Prepare for Mentor Coaching
Mentor coaching is the most efficient process you can do to become a better coach.
The following lays out the logistics for you to get the most out of your mentor coaching, both in your coach-client overviews and mentor coaching groups.
How to Prepare for a Mentor Coaching Session
First things first, you will need to record a full coaching session with a client. The recording should be between 30 and 50 minutes. If you are meeting with your client in person, you can easily record the session using your phone or another recording device. If you are meeting with a client over the phone, put the phone you are talking to them with on speakerphone, and record the session with your computer or another recording device. Finally, if you are meeting via Skype, Facetime, etc., you can use your phone or another recording device to record the call.
It is recommended that you record a few different sessions with clients and then choose one that you feel the most confident about, or one that you think you could receive good feedback on. However, DO NOT record all of your coaching calls in a row and use them in consecutive mentor coaching sessions. The idea is for you to incorporate the feedback you receive from your mentor coaching sessions into your subsequent coaching calls. Recordings that are made three in a row will not be accepted for three individual mentor coaching sessions. If you do want to review multiple calls during one mentoring session you can – however, that mentoring session will only count as 1 out of the 10 that you need to be certified.
You do not need to send a recording to your mentor coach ahead of time. It is easiest for you to simply play the recording from your end and listen to the recording with your mentor coach, or mentor coaching group, via speaker phone or webinar.
Before your meeting with your mentor coach or mentor coaching group, be sure to listen to your recording and mark the time when you demonstrate each of these elements in the coaching call:
- The point in time when you establish a session agenda with your client. The agenda that you and your client agree to focus on during your time together on the call is one of the most important classic elements of a life coaching session. Is is also the element, that if it is missing, the rest of the coaching session greatly suffers.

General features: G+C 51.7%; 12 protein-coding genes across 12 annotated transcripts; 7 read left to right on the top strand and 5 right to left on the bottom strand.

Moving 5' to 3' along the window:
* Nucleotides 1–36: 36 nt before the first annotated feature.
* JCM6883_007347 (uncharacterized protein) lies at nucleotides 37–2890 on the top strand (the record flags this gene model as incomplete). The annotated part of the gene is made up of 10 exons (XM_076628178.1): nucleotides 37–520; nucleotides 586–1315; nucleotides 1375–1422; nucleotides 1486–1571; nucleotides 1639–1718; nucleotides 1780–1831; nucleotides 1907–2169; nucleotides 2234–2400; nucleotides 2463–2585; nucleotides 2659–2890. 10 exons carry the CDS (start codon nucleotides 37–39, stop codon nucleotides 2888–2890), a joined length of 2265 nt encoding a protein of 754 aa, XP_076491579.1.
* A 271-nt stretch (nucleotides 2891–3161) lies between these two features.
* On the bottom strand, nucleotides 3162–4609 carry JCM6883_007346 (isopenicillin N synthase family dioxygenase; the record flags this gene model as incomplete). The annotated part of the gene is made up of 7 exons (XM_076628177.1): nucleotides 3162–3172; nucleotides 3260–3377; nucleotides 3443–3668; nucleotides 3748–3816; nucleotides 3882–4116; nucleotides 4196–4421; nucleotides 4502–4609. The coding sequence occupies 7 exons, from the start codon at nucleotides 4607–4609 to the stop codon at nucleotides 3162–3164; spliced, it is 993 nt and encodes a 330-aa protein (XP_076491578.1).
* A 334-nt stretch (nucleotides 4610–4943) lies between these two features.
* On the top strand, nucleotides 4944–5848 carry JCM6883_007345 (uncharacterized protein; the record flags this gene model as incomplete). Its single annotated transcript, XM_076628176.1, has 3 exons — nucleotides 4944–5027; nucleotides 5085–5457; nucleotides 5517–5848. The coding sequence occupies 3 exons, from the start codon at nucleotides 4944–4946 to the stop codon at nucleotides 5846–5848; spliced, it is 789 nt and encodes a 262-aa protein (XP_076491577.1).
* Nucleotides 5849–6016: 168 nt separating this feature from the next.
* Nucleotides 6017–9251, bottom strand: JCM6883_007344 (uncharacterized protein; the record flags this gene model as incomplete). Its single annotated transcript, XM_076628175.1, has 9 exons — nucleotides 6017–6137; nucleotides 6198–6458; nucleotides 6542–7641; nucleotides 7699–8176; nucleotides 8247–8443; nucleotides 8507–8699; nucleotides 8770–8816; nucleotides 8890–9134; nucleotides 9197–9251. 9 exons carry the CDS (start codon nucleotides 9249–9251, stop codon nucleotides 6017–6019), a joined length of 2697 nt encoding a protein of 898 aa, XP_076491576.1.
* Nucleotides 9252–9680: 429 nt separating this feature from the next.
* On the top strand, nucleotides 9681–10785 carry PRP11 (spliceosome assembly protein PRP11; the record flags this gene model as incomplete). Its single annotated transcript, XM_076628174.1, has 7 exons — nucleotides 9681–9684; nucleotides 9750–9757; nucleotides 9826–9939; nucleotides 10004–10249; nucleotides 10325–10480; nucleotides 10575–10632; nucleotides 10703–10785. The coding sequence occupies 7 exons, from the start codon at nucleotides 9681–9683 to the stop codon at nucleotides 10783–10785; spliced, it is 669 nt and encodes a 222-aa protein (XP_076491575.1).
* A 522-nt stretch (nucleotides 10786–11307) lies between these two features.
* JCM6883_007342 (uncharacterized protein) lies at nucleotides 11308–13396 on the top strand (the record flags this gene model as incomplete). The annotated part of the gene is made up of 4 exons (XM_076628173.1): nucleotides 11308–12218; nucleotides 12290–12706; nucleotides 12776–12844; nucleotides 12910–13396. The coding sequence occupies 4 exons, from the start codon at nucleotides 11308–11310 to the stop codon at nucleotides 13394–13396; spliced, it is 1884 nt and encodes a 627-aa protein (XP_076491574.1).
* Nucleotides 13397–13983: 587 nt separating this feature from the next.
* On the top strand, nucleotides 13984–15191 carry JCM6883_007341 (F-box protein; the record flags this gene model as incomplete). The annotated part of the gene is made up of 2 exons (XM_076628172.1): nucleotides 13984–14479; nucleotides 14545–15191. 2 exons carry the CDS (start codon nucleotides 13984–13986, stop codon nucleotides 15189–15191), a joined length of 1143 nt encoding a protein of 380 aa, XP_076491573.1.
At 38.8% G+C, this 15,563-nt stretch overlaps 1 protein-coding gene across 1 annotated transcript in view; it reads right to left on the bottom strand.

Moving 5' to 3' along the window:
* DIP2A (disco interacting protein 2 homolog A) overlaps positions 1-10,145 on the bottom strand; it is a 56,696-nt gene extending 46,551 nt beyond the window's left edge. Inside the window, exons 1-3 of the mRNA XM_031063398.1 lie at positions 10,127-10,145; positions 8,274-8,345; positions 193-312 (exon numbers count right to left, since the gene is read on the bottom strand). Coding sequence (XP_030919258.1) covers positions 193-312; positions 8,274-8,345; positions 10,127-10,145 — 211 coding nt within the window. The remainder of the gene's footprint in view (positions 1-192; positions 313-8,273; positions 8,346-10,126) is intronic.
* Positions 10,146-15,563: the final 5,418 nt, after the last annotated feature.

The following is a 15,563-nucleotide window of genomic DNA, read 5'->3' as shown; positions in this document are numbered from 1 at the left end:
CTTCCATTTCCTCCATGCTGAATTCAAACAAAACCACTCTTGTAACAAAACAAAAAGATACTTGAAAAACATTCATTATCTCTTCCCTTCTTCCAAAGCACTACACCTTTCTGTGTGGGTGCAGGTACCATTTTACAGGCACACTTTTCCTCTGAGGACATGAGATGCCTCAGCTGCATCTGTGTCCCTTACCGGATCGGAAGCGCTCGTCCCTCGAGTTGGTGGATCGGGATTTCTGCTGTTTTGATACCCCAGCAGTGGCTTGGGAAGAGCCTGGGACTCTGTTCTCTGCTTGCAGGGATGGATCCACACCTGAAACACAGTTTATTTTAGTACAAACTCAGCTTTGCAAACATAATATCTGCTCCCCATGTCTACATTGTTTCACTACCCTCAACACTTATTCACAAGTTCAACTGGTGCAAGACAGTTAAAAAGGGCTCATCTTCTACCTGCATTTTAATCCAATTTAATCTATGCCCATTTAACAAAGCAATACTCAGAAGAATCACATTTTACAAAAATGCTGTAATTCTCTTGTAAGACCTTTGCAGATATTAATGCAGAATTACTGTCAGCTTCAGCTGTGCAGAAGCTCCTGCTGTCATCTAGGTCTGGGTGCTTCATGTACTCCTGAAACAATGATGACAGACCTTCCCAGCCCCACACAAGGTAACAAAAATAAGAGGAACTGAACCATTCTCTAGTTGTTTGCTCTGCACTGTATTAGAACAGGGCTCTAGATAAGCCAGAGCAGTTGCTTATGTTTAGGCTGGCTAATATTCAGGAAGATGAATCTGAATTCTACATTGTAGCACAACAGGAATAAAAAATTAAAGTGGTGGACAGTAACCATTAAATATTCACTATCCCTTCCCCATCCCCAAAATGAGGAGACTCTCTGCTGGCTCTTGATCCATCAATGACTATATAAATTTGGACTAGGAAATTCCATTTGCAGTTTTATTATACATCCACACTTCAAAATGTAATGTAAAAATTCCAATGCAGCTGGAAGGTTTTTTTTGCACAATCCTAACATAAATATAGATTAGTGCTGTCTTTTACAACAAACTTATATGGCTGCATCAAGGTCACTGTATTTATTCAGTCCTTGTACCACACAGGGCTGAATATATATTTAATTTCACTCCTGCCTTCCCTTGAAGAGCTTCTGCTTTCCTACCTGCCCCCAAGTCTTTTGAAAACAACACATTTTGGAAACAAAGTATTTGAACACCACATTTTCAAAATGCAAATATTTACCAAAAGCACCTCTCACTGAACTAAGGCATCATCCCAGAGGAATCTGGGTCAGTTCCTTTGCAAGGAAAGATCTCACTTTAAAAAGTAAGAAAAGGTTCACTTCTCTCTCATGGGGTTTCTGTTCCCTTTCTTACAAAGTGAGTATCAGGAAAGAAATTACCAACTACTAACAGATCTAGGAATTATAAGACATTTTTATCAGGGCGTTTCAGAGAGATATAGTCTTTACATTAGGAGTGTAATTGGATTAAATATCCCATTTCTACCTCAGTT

- One of your favorite simple, curious questions that you asked and explored in the coaching call. It is helpful for you to mark a point during the call when you asked a really crisp and clear simple, curious question. It is even better if this questions was followed up by a pause that allowed your client time to think and ponder the question.
- The moment in your coaching call when you feel like you did the worst or you feel like you did not do a very good job as a coach. You also want to explore the things that you are not doing so well at in your coaching calls and be able to identify the areas that you want to improve on.
- The moment when you design the action step that your client is going to take and her or his accountability for that action. Usually, action and accountabilities come at the end a coaching session. It is useful to have the minute mark written down so that you and your mentor coach, or mentor coaching group, can quickly listen to how you wrap up the session and design an accountability with your client.
What to Expect in Feedback
Feedback is what the mentor coaching process is all about. You mentor coach, and those in your mentor coaching group, will provide you with constructive feedback on various areas of your coaching. Mentor coaching is a learning process, and the ultimate goal is for you to feel that you are growing and improving your skills as a coach.
Your coach will give you written feedback on your coaching, and this feedback will look at the following seven elements of your coaching:
1. Setting the Agenda
- Did the agenda come mostly from the client or is the coach pushing or not identifying the client’s agenda?
- Was the session agenda measurable?
2. Trust and intimacy with client
- How willing was the coach to be the client’s student?
- Did the coach ask permission to explore topics or use certain exercises?
3. Coaching Presence
- Was the coach bold in asking insightful or risky powerful questions?
- Did the coach work with the energy present in the call?
4. Active Listening and Powerful questions
- Did the coach ask short open ended questions?
- Were the questions primarily present or future tense oriented?
5. Direct communication
- Was the coach clear and sharing ideas providing feedback?
6. Creating awareness
- Did the client asked questions about clients Learning and self discovery?
7. Designing actions
- Does the coach invite an equal or greater degree of participation from the client for than a coach in designing action?
- How well does the designed action relate to the client’s agenda?
8. Managing progress and accountability
- Did the coach co-design methods of accountability with the client?
- Was the accountability clear and measurable?
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